According to the U.S. Department of Justice, “Approximately 30% of sexual assault cases are reported by the authorities.” The DOJ goes on to say that in 2012, there were nearly 63,000 “cases of child sexual abuse reported in 2012.” Here are some other statistics reported by the Department of Justice:
- Of all sexual assault cases, only about 30% are reported to authorities.
- In 2012, there were nearly 347,000 reported sexual assaults and rapes of victims 12-years-old and older.
- About 18% of women in the United States have been raped during their lifetime.
- About 300,000 college women were raped in 2006.
- In 2012, 34% of sexual abuse victims were under the age of 9.
- 82% of young sexual abuse victims (juveniles) are female.
According to the DOJ, “Disclosure of sexual abuse is often delayed; children often avoid telling because they are either afraid of a negative reaction from their parents or being harmed by the abuser. As such, they often delay disclosure until adulthood.” To learn more, check out this fact sheet entitled, “What You Need to Know About Sex Offenders.”
Who Has to Register as a Sex Offender?
In Florida, criminal defendants have to register as sex offenders if they have been “convicted of a qualifying sexual offense in Florida or another jurisdiction,” according to the Florida Department of Law Enforcement. While this is not the complete list of registerable sex offenses, you will notice that many of these crimes involve young victims.
- Kidnapping a minor
- False imprisonment of a minor
- Luring or enticing a minor
- Human trafficking
- Unlawful sexual activity with a minor
- Trying to get a minor to engage in prostitution
- Selling or buying a minor for prostitution
- Selling or buying a minor for sex trafficking
- Sexual performance by a child under Sec. 827.071
- Sexual battery under Sec. 794.011 (not including subsection 10)
- Prohibited sexual misconduct under Sec. 393.135(2)
- Prohibited sexual misconduct under Sec. 394.4593(2)
Sex Offender/Predator Requirements
Florida distinguishes between sex offenders and sexual predators. While sex offenders have been convicted of various sexual offenses, sexual predators have been convicted of “sexually violent offenses.” You can learn more about sexually violent offenses by reading Section 775.21, The Florida Sexual Predators Act.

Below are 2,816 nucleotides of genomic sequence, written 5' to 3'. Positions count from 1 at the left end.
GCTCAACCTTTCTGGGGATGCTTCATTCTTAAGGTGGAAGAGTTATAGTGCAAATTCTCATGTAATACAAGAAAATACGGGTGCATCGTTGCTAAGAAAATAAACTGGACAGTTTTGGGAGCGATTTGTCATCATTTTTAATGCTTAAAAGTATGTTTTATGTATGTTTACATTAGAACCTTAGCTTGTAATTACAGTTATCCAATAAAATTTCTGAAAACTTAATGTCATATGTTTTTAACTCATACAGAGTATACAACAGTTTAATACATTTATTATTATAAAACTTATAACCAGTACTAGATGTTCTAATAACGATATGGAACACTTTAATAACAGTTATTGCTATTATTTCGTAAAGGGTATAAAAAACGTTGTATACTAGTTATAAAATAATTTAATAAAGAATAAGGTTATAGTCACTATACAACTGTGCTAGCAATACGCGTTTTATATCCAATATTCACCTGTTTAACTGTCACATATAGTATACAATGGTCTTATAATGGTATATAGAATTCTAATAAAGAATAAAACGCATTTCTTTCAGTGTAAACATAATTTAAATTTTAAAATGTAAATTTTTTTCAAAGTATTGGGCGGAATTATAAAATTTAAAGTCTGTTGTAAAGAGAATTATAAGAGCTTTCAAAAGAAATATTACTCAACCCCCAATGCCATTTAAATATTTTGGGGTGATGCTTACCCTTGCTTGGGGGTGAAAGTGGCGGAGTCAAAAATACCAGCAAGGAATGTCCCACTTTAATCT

The basic registration obligations of a sexual offender or predator are similar; he or she will be required to report to their local sheriff’s office. That said, here is the basic information they will have to provide: name, date of birth, Social Security number, race, sex, height and weight, hair and eye color, fingerprints, tattoos, identifying marks, place of employment, occupation, vehicle information, all contact phone numbers, email address, conviction information, immigration status, residential address, and more.
Sex offenders are required to register at their local sheriff’s office twice a year or four times a year depending on the seriousness of the offense. On the other hand, it’s mandatory for sexual predators to report four times a year.
Note: Under Florida law, both sex offenders and sexual predators are required to register for the rest of their lives. Additionally, ALL qualifying sex offenders and predators are on this public website.
Failing to Register as a Sex Offender/Predator
“Are there consequences of failing to register as a sex offender or predator?” Yes, absolutely. If a sex offender/predator fails to adhere to the state’s registration requirements, he or she commits a felony offense. If you have failed to register as a sex offender or predator, please contact our office immediately for defense representation.